The lack of full-time opportunity is simply a product of the times. Some jobs demand loyalty by an employer. Those jobs are filled with full-time employees. Other jobs are project centric, demanding qualified labor for the life of a project/product. Further down the food-chain, is the certified skilled laborer, with specific job skills. Further still, is the unskilled labor pool.

    It would make sense for the education industry to advise students on the aspects and limits of employment and opportunity in today's world, using the temp industry as a barometer.

  • quaten Dec 31, 2010

    In a world filled with commodities and projects, it's not surprising to see the temp labor industry bloom. All it took was a gasoline crunch to give it a kick-start. It will be equally surprising if the unions don't sink their teeth into it. One might speculate for the struggling business organizations, if they had their wits about them, an opportunity exists to jump aboard this bandwagon.

    As the tempo of technology reforms the nature of product-lines into project-lines, it will make just so much sense to deploy labor resources on a per project basis. Some hurdles remain with the concept of per project labor - namely competence and loyalty. Constant re-training of fresh labor will become a issue for manufacturing. Loyalty will become an even bigger headache - expect to see project "secrets" show up on some temp's facebook page.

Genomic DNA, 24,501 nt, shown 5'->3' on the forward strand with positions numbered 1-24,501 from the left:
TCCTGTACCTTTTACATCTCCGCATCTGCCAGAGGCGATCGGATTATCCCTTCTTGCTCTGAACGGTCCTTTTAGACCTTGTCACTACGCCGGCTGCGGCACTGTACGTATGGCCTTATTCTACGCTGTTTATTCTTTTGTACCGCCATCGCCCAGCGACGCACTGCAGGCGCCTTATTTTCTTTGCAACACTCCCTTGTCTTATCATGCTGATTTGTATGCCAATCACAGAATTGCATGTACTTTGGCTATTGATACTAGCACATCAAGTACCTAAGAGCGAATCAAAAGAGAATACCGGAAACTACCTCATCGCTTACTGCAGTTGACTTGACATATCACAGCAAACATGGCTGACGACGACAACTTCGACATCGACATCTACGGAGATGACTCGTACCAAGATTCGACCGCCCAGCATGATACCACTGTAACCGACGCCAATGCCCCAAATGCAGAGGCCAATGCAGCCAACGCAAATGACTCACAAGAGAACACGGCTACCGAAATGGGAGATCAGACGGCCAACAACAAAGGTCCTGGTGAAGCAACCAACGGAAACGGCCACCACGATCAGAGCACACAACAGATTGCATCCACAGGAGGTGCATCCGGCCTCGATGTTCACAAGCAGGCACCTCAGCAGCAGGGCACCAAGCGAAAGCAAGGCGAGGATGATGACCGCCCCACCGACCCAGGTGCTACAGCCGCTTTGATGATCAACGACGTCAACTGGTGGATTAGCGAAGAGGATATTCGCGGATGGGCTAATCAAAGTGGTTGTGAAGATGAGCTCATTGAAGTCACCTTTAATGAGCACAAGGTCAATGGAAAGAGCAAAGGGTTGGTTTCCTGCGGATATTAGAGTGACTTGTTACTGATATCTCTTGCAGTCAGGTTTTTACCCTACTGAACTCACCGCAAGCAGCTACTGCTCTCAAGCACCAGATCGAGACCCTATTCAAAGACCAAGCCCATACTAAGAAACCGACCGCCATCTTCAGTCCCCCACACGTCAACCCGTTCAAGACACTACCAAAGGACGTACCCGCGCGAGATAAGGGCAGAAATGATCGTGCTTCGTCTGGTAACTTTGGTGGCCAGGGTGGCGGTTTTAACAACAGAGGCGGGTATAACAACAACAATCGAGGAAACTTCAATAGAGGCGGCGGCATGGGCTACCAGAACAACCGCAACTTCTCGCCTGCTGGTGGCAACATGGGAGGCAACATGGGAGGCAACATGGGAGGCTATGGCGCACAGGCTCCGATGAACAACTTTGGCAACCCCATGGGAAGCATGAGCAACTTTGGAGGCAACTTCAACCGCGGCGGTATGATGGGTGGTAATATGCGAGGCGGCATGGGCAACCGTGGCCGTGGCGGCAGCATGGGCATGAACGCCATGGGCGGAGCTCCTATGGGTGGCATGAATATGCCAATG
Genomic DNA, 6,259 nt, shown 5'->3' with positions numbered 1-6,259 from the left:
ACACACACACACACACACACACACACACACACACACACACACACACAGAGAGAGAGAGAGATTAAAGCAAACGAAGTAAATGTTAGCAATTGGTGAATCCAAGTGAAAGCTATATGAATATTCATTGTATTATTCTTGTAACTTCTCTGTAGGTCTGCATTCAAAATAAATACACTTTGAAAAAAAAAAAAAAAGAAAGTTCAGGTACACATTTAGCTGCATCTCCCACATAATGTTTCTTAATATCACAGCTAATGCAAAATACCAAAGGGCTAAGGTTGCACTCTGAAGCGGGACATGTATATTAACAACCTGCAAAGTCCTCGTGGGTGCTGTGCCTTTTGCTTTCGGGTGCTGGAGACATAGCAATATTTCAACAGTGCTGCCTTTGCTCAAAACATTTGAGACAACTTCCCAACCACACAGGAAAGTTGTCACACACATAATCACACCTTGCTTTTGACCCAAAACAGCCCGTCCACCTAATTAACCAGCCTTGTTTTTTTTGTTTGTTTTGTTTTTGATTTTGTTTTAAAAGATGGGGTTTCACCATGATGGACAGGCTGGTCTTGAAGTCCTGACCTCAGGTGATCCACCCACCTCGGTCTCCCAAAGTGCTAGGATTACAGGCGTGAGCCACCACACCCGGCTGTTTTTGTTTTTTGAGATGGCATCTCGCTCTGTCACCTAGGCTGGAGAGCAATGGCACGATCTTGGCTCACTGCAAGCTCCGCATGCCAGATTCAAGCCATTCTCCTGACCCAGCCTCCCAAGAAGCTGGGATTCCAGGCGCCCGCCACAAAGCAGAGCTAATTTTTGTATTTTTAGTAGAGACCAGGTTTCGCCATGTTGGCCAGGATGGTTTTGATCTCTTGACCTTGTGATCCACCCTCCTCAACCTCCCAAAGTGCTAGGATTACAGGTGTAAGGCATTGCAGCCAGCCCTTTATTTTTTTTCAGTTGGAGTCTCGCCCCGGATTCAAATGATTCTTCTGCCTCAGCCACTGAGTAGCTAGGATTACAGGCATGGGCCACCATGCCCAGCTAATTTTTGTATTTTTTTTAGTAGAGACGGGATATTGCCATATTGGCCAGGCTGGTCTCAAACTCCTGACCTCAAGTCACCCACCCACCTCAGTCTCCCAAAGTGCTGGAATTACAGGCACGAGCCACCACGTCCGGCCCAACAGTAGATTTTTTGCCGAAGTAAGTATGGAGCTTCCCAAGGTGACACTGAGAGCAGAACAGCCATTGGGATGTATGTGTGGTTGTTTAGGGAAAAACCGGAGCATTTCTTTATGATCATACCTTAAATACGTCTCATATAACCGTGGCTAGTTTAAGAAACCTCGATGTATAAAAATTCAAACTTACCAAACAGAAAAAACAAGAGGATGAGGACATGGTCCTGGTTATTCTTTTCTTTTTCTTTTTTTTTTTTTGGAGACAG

• tjhiggs68 Dec 31, 2010

    I would rather work in a contract position than to have no job at all. Although, I would love to have a permanent position in a very upwardly mobile environment, to actually work with no vacation or benefits seems a waste but it really is an opportunity to upgrade skills, learn the company, and get to understand the logistics of the company. Seems like this is the way of the Corporate Businesses these days and makes me wonder if they truly value and appreciate the work we put in for them.

  • fatchanceimwrong Dec 31, 2010